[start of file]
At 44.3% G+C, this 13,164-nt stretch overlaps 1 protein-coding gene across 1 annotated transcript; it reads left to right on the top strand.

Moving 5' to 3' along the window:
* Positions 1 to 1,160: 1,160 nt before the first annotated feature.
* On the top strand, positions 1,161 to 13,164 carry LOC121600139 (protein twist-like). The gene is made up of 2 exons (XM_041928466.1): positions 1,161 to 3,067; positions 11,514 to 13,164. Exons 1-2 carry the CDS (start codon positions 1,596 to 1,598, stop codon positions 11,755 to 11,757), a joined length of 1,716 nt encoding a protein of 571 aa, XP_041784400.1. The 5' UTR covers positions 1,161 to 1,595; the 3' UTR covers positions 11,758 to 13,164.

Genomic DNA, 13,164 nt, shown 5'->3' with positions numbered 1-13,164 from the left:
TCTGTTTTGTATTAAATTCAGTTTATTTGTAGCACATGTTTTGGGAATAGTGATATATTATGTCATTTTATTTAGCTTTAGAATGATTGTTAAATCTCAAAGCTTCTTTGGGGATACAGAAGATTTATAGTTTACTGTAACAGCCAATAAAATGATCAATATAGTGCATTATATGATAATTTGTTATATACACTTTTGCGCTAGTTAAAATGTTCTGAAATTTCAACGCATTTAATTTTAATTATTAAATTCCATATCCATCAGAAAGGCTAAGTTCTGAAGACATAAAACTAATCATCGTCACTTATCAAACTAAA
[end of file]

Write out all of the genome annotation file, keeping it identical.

At 44.3% G+C, this 13,164-nt stretch overlaps 1 protein-coding gene across 1 annotated transcript; it reads left to right on the top strand.

Moving 5' to 3' along the window:
* Positions 1 to 1,160: 1,160 nt before the first annotated feature.
* On the top strand, positions 1,161 to 13,164 carry LOC121600139 (protein twist-like). The gene is made up of 2 exons (XM_041928466.1): positions 1,161 to 3,067; positions 11,514 to 13,164. Exons 1-2 carry the CDS (start codon positions 1,596 to 1,598, stop codon positions 11,755 to 11,757), a joined length of 1,716 nt encoding a protein of 571 aa, XP_041784400.1. The 5' UTR covers positions 1,161 to 1,595; the 3' UTR covers positions 11,758 to 13,164.

Genomic DNA, 13,164 nt, shown 5'->3' with positions numbered 1-13,164 from the left:
TCTGTTTTGTATTAAATTCAGTTTATTTGTAGCACATGTTTTGGGAATAGTGATATATTATGTCATTTTATTTAGCTTTAGAATGATTGTTAAATCTCAAAGCTTCTTTGGGGATACAGAAGATTTATAGTTTACTGTAACAGCCAATAAAATGATCAATATAGTGCATTATATGATAATTTGTTATATACACTTTTGCGCTAGTTAAAATGTTCTGAAATTTCAACGCATTTAATTTTAATTATTAAATTCCATATCCATCAGAAAGGCTAAGTTCTGAAGACATAAAACTAATCATCGTCACTTATCAAACTAAA